How 30 days With An In-Home Robot Could Help Children With Autism

For many children with autism spectrum disorder (ASD), recognizing and responding to eye contact, body language, and tone of voice is a major challenge. Improving those social skills can take lots of work—putting a strain on caregivers with limited time, resources, and money for therapy. 

Now, a study shows that just 30 days with an in-home robot that provides social feedback can dramatically improve a child’s interactions with others. You can even get an autism companion robot via for your kid.

Researchers have long known that robots—and games with automated feedback—can change the behavior of children with autism, at least in the short term. Such interactions have been shown to help children pick up on social cues, such as making sustained eye contact, that they might have missed from their caregivers. 

But translating these new skills into better person-to-person interactions may require longer and more intensive training, and few studies have been large enough—or long enough—to show significant long-lasting improvements.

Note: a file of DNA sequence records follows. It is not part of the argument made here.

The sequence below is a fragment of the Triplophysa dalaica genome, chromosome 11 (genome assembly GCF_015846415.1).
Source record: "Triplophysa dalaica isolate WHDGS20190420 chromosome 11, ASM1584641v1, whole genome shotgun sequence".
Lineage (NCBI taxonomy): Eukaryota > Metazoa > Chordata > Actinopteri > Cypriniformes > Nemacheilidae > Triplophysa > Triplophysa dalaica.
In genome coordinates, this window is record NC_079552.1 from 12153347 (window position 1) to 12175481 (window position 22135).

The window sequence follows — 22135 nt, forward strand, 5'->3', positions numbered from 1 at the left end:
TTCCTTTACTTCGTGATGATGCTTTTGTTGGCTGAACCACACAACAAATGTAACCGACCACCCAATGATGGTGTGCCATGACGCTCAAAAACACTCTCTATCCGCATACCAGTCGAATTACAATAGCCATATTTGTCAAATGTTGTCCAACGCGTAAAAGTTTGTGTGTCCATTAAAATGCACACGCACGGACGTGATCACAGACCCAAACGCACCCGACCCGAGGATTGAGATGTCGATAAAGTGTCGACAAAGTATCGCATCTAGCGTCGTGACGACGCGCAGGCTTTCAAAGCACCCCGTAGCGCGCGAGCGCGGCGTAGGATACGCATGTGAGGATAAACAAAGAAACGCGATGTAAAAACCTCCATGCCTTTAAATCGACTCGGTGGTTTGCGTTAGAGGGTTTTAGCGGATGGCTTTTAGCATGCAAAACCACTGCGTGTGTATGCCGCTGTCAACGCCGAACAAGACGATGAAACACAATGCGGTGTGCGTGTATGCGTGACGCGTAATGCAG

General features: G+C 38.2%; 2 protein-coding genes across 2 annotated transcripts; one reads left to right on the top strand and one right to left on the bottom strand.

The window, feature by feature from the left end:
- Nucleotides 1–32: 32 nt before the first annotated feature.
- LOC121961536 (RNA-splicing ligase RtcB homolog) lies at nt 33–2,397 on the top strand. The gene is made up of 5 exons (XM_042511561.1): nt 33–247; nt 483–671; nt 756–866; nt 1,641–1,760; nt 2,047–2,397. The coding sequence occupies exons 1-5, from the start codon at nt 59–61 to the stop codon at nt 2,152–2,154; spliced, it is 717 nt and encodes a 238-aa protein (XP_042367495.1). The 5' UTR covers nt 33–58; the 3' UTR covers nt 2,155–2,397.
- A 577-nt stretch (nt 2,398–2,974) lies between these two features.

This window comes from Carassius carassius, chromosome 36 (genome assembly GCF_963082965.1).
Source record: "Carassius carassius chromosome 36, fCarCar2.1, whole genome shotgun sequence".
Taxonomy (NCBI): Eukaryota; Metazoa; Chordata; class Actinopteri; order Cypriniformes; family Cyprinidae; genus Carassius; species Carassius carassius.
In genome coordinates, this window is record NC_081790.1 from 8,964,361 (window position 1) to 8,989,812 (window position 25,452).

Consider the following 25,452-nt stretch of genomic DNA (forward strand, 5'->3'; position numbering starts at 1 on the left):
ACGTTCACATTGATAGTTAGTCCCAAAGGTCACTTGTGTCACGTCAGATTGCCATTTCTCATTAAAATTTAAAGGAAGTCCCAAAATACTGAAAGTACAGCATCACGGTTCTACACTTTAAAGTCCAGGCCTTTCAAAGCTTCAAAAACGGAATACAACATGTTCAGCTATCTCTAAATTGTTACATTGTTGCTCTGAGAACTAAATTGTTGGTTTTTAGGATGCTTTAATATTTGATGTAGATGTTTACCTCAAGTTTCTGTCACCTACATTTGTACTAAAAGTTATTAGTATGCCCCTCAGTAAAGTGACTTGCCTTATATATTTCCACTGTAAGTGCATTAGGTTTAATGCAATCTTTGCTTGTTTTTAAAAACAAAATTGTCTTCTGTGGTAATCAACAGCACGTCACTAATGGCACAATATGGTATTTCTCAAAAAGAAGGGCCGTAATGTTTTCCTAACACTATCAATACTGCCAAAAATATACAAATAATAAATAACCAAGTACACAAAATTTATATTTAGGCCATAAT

So Brian Scassellati, a robotics expert and cognitive scientist at Yale University put together an experiment that gave children a long-term relationship with their bots, one they could share with their families. 

His team provided 12 families with a tablet computer loaded with social games and a modified version of a commercially sold robot called Jibo, which was programmed to follow along with the games and provide feedback. 

“As a roboticist, that was one of the most frightening things in the world. Leaving the robots there and hoping they would do the things we’d programmed them to do,” Scassellati says.

For 30 minutes each day during the 30-day study, the children sat next to their parents or other family members and played games while Jibo interacted with them.